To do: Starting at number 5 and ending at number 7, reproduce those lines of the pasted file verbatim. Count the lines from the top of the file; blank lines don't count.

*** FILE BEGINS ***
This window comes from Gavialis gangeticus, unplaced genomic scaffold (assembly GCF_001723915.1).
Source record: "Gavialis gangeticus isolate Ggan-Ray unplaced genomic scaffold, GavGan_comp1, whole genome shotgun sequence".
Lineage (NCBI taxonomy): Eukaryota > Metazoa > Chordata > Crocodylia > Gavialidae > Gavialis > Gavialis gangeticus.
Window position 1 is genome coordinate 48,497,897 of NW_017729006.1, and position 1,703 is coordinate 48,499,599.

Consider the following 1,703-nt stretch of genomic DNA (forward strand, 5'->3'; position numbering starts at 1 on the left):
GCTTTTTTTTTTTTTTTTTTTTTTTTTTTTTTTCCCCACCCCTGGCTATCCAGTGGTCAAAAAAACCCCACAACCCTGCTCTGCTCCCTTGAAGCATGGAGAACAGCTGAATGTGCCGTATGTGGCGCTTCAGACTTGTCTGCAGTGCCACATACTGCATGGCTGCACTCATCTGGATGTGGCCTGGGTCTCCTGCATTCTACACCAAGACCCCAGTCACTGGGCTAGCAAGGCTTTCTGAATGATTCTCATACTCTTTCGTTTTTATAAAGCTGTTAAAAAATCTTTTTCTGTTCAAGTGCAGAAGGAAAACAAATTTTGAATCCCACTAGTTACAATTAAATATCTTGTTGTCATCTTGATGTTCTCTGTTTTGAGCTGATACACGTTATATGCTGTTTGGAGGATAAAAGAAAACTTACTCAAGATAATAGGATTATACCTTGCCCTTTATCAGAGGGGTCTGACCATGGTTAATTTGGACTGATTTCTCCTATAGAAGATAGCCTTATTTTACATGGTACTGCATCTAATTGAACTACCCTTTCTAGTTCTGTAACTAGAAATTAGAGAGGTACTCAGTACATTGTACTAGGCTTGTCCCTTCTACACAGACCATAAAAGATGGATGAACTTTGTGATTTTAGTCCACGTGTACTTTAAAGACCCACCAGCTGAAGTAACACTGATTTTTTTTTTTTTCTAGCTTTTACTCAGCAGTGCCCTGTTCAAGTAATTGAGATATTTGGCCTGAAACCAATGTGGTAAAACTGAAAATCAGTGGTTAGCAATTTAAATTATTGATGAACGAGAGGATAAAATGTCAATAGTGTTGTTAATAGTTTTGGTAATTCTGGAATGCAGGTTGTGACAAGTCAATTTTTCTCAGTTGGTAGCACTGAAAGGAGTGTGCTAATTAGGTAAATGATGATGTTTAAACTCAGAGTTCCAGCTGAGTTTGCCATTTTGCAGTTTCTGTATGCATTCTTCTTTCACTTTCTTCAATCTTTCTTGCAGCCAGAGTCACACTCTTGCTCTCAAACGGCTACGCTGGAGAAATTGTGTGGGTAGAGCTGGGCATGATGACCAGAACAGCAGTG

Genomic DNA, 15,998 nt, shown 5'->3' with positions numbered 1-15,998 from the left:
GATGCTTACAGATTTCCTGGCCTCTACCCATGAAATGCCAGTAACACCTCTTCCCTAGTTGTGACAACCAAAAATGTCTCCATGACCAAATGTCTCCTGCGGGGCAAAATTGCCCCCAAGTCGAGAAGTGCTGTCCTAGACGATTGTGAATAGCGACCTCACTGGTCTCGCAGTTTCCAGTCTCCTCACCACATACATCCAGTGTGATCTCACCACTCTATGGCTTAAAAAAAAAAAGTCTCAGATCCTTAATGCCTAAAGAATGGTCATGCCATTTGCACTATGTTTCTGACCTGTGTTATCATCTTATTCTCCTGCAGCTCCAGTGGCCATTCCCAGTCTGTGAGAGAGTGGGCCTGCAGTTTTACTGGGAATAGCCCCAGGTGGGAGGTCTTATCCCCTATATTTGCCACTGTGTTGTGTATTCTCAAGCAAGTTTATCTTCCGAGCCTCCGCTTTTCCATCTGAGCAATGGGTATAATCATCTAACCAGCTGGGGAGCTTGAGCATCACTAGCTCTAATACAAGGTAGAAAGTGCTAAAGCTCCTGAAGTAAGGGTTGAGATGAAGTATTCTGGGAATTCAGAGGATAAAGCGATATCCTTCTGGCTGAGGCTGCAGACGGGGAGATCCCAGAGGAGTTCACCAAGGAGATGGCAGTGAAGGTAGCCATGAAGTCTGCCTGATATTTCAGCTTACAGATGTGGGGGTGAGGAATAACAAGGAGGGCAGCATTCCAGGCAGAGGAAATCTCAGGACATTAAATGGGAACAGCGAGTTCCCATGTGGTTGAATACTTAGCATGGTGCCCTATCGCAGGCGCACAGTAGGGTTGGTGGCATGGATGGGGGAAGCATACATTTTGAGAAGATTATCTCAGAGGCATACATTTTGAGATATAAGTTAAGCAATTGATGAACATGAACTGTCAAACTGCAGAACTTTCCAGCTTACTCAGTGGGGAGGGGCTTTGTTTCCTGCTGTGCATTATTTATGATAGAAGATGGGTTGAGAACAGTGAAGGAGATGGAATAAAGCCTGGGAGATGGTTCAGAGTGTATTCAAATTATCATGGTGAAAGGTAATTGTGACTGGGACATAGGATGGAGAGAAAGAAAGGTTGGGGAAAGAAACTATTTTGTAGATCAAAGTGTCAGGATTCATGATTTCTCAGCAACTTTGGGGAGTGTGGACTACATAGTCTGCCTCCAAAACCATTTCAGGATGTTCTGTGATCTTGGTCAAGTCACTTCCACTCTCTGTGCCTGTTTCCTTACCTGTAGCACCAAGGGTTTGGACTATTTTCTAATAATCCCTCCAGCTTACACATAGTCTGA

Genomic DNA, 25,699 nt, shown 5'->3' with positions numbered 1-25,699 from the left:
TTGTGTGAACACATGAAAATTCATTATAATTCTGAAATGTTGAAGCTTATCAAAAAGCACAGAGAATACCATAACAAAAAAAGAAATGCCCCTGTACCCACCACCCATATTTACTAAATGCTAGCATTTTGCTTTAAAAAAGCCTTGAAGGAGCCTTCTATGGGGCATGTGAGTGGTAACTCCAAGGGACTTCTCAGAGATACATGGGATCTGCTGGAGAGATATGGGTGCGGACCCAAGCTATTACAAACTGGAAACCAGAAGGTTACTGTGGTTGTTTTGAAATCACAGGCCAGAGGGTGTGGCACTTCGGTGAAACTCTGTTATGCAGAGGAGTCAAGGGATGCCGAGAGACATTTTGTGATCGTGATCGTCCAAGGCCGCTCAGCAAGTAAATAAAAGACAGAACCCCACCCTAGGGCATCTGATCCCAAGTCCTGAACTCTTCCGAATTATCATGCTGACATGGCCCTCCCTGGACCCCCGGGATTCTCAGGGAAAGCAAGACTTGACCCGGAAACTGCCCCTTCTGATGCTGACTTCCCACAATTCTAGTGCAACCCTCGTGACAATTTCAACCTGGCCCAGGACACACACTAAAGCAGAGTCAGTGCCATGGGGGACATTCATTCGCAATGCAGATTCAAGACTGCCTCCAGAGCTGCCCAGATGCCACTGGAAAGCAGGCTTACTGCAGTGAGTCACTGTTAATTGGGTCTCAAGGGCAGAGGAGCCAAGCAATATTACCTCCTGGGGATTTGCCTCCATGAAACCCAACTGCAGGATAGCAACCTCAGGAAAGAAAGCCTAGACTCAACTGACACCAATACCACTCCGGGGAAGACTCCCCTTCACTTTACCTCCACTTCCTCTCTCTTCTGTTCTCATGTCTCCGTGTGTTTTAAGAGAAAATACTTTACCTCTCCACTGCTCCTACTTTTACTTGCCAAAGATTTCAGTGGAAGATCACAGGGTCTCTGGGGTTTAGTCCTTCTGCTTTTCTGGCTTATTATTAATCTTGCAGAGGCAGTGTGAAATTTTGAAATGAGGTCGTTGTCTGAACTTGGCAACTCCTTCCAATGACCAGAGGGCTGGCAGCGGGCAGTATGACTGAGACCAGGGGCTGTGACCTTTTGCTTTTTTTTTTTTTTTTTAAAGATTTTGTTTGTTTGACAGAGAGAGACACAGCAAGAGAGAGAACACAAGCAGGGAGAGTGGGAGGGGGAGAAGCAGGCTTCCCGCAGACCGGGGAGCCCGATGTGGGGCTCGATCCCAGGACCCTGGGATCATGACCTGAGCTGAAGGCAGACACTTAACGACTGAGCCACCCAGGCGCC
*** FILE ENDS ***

Consider the following 1,703-nt stretch of genomic DNA (forward strand, 5'->3'; position numbering starts at 1 on the left):
GCTTTTTTTTTTTTTTTTTTTTTTTTTTTTTTTCCCCACCCCTGGCTATCCAGTGGTCAAAAAAACCCCACAACCCTGCTCTGCTCCCTTGAAGCATGGAGAACAGCTGAATGTGCCGTATGTGGCGCTTCAGACTTGTCTGCAGTGCCACATACTGCATGGCTGCACTCATCTGGATGTGGCCTGGGTCTCCTGCATTCTACACCAAGACCCCAGTCACTGGGCTAGCAAGGCTTTCTGAATGATTCTCATACTCTTTCGTTTTTATAAAGCTGTTAAAAAATCTTTTTCTGTTCAAGTGCAGAAGGAAAACAAATTTTGAATCCCACTAGTTACAATTAAATATCTTGTTGTCATCTTGATGTTCTCTGTTTTGAGCTGATACACGTTATATGCTGTTTGGAGGATAAAAGAAAACTTACTCAAGATAATAGGATTATACCTTGCCCTTTATCAGAGGGGTCTGACCATGGTTAATTTGGACTGATTTCTCCTATAGAAGATAGCCTTATTTTACATGGTACTGCATCTAATTGAACTACCCTTTCTAGTTCTGTAACTAGAAATTAGAGAGGTACTCAGTACATTGTACTAGGCTTGTCCCTTCTACACAGACCATAAAAGATGGATGAACTTTGTGATTTTAGTCCACGTGTACTTTAAAGACCCACCAGCTGAAGTAACACTGATTTTTTTTTTTTTCTAGCTTTTACTCAGCAGTGCCCTGTTCAAGTAATTGAGATATTTGGCCTGAAACCAATGTGGTAAAACTGAAAATCAGTGGTTAGCAATTTAAATTATTGATGAACGAGAGGATAAAATGTCAATAGTGTTGTTAATAGTTTTGGTAATTCTGGAATGCAGGTTGTGACAAGTCAATTTTTCTCAGTTGGTAGCACTGAAAGGAGTGTGCTAATTAGGTAAATGATGATGTTTAAACTCAGAGTTCCAGCTGAGTTTGCCATTTTGCAGTTTCTGTATGCATTCTTCTTTCACTTTCTTCAATCTTTCTTGCAGCCAGAGTCACACTCTTGCTCTCAAACGGCTACGCTGGAGAAATTGTGTGGGTAGAGCTGGGCATGATGACCAGAACAGCAGTG

Genomic DNA, 15,998 nt, shown 5'->3' with positions numbered 1-15,998 from the left: